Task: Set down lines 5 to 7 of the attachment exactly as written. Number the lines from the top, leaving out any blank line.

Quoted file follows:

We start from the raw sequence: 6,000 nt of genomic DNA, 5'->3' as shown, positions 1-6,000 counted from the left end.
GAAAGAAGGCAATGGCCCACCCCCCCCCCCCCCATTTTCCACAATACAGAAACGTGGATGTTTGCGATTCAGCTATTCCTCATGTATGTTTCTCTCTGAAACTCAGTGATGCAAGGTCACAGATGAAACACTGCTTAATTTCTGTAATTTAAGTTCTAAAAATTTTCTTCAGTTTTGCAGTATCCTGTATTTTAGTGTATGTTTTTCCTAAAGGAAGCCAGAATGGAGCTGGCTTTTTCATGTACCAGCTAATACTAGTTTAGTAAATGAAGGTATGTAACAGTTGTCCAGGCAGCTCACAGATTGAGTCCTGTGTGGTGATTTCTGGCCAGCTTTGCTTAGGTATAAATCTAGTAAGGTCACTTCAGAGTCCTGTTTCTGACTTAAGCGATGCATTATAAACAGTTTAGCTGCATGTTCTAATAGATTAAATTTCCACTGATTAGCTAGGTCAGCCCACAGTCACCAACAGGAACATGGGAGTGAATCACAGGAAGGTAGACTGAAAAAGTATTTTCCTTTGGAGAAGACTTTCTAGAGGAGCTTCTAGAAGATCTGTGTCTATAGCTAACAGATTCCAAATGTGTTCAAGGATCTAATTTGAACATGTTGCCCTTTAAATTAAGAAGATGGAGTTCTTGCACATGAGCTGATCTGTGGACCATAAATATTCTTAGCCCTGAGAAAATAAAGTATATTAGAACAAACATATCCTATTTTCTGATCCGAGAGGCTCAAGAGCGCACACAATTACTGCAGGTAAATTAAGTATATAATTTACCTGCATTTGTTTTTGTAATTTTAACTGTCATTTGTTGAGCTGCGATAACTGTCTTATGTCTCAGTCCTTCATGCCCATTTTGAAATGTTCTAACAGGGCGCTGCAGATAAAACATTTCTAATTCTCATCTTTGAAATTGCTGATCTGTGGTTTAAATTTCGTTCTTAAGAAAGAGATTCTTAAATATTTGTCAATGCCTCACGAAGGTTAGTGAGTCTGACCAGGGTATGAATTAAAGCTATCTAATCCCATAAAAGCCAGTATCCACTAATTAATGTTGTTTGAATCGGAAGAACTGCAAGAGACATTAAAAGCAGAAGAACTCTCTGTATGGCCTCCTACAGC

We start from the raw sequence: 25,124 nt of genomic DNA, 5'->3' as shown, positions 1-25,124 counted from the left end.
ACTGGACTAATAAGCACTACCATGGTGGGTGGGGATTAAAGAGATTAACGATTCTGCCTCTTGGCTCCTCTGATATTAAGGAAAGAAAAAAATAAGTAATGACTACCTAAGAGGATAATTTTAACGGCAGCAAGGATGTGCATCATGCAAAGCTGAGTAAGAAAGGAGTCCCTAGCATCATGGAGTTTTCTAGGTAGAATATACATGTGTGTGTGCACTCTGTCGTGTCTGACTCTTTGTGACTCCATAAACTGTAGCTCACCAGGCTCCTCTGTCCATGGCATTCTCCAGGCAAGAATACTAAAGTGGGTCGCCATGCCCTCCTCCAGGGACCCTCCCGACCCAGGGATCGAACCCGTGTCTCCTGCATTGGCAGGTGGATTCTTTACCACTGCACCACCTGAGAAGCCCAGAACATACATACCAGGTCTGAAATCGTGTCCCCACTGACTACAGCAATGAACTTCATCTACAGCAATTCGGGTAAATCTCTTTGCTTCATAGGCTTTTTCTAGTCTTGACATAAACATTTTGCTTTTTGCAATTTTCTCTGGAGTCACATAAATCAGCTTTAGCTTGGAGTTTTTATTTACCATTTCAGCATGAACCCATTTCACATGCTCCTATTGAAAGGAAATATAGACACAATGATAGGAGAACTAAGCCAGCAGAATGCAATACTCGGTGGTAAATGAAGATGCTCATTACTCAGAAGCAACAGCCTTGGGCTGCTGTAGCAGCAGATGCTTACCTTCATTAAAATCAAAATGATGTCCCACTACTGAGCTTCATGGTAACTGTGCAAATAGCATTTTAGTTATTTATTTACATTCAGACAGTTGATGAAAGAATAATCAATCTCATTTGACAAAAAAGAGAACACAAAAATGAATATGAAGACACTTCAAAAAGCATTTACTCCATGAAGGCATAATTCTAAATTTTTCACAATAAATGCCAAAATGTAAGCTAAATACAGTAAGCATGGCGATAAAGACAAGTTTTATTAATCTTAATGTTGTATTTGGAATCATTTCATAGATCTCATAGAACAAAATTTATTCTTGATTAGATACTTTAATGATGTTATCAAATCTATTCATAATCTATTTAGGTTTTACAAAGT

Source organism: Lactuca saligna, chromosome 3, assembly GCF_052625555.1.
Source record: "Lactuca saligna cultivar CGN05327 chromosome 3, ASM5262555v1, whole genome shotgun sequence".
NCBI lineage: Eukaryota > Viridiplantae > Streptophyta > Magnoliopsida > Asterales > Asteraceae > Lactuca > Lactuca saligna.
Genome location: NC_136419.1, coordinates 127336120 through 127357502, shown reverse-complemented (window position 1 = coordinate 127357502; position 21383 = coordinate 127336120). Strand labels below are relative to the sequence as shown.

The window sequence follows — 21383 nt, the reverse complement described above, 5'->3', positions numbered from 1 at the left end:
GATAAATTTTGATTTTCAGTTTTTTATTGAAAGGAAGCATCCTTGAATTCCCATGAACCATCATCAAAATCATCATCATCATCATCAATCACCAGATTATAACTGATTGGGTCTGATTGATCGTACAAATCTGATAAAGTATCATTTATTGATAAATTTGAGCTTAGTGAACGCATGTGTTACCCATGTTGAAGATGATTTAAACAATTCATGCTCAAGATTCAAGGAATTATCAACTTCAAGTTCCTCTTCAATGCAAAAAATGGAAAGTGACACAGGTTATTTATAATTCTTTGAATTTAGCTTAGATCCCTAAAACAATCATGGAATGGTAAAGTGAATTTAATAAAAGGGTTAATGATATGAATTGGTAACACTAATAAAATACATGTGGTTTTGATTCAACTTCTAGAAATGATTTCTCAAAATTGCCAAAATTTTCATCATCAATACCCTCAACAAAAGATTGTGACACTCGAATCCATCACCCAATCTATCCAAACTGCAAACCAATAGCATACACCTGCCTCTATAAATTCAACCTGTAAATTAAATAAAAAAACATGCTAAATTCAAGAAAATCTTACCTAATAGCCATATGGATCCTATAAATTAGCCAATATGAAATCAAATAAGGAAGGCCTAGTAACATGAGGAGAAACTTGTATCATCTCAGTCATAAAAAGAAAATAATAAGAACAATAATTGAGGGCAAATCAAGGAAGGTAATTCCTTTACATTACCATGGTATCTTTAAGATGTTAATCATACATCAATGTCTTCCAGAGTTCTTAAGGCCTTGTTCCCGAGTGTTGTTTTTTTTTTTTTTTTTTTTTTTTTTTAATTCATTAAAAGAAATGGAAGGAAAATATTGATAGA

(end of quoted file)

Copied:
Source organism: Lactuca saligna, chromosome 3, assembly GCF_052625555.1.
Source record: "Lactuca saligna cultivar CGN05327 chromosome 3, ASM5262555v1, whole genome shotgun sequence".
NCBI lineage: Eukaryota > Viridiplantae > Streptophyta > Magnoliopsida > Asterales > Asteraceae > Lactuca > Lactuca saligna.